7 October, 2013
Women’s Oppression and Search for Love through Cinderella Stories Common Cinderella tales are shared throughout the world in similar versions. They are retold over a period of many generations. Cinderella tales are written in a way to explain something meaningful in life, through a story. Many of the tales differ from the familiar “Disney version” of the story. Each of the Cinderella stories has a different tone and theme. The tales Aschenputtel by The Brothers Grimm from Germany, and The Twelve Months: A Slav legend adapted by Alexander Chodzko from Russia are told with different attitudes towards nature, but also has similarities. Women play a major role in the stories, yet they are limited to options set for them. Hunger, privation, abuse and discrimination are a few examples of women are put apart. At the end of each story the women ends up happy. Through comparing and contrasting oppression, magic and identity, I will show that the tale Aschenhputtel focuses more on the identity, while The Twelve Months focuses on the magical help.
In every Cinderella tale there is an oppressed woman. In the tale Aschenputtel by the Brothers Grimm, the oppressed Aschenputtel was subject to the harsh and authoritarian new wife of her father and the two daughters of the new wife. The daughters and step-mother took away Aschenputtel’s luxury and gave her an old grey kirtle and wooden shoes. Grimm says, “and as she always looked dusty and dirty, they named her Aschenputtel” (Grimm 183). This poor girl was obliged to do heavy work from morning to night. Aschenputtel and Marouckla, from The Twelve Months, were oppressed in almost the same way. In the tale The Twelve Months by Alexander Chodzko, the oppression, was similar to Aschenputtel except the evil in this tale was the widow and her sister instead of a wife and two daughters. The widow loved Helen, her daughter, but hated the poor orphan, Marouckla because she...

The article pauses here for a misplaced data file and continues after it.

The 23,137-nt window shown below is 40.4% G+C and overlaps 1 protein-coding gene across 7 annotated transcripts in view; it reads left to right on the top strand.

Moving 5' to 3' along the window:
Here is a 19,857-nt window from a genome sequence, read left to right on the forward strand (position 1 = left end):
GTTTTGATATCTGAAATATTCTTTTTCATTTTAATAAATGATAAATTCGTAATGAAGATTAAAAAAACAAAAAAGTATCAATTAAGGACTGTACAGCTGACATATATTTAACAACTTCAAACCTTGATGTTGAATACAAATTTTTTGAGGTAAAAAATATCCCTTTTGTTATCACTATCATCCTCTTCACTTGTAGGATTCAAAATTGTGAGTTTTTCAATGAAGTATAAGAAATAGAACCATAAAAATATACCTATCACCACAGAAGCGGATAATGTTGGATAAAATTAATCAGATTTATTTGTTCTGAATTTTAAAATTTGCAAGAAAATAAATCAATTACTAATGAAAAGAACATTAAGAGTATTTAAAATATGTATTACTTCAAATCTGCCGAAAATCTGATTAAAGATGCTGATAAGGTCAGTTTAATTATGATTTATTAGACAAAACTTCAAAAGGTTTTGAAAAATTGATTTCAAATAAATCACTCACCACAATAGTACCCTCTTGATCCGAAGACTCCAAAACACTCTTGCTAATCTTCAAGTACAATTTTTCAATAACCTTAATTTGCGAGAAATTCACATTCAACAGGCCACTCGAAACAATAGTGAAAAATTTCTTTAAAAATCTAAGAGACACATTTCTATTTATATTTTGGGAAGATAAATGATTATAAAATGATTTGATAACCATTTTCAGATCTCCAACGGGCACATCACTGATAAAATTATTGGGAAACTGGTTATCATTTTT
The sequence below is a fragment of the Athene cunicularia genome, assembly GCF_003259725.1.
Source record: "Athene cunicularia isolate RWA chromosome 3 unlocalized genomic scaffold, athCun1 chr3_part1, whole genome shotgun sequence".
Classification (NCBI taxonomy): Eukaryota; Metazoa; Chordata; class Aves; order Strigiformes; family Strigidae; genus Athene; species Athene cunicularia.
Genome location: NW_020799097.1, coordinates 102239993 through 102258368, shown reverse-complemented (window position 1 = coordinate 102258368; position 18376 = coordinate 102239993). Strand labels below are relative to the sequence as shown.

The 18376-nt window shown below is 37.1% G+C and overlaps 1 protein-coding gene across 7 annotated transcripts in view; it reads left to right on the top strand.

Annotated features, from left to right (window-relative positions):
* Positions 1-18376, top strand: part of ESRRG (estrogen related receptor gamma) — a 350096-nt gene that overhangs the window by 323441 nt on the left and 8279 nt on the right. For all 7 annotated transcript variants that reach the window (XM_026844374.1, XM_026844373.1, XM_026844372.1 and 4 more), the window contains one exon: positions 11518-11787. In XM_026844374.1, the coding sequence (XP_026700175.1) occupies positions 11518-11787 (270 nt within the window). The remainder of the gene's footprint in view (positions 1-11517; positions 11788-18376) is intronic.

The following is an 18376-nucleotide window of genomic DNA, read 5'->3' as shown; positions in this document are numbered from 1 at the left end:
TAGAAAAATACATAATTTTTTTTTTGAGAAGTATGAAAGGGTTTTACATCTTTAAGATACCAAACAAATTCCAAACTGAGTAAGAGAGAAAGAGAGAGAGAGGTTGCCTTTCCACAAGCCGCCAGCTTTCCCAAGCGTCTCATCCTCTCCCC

Please join StudyMode to read the full document